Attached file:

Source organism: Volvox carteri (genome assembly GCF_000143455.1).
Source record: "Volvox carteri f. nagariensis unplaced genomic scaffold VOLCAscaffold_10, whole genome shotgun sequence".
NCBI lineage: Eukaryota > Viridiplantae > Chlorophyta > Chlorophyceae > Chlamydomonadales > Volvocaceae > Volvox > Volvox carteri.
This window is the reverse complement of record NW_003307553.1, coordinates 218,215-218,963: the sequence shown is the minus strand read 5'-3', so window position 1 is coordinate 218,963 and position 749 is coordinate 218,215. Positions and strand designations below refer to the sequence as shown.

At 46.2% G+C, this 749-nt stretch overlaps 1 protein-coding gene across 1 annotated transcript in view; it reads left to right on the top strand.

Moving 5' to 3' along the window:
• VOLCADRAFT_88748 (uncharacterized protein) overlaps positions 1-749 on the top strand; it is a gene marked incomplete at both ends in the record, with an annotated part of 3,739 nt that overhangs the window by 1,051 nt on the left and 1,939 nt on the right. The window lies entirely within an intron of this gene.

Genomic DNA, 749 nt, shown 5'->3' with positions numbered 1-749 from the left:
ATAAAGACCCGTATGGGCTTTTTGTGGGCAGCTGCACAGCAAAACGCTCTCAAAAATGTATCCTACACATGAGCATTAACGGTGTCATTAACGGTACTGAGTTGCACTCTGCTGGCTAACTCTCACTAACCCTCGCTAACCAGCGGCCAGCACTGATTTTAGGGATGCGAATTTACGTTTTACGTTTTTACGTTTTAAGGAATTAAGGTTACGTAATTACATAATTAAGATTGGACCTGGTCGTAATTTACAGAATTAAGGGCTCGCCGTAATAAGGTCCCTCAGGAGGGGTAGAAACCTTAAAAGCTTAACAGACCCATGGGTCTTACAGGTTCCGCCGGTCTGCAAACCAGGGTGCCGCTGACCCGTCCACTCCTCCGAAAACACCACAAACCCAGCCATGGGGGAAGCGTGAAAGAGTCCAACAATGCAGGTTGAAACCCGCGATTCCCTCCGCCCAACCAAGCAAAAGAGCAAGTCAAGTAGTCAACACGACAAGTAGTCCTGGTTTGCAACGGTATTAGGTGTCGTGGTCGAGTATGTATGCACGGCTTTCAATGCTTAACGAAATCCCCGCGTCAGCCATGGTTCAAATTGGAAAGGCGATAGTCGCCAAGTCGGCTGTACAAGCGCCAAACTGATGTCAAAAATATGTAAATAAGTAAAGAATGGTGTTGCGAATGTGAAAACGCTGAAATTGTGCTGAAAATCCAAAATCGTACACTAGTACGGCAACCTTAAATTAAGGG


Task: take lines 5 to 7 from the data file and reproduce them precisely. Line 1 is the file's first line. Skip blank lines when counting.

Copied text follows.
At 46.2% G+C, this 749-nt stretch overlaps 1 protein-coding gene across 1 annotated transcript in view; it reads left to right on the top strand.

Moving 5' to 3' along the window:
• VOLCADRAFT_88748 (uncharacterized protein) overlaps positions 1-749 on the top strand; it is a gene marked incomplete at both ends in the record, with an annotated part of 3,739 nt that overhangs the window by 1,051 nt on the left and 1,939 nt on the right. The window lies entirely within an intron of this gene.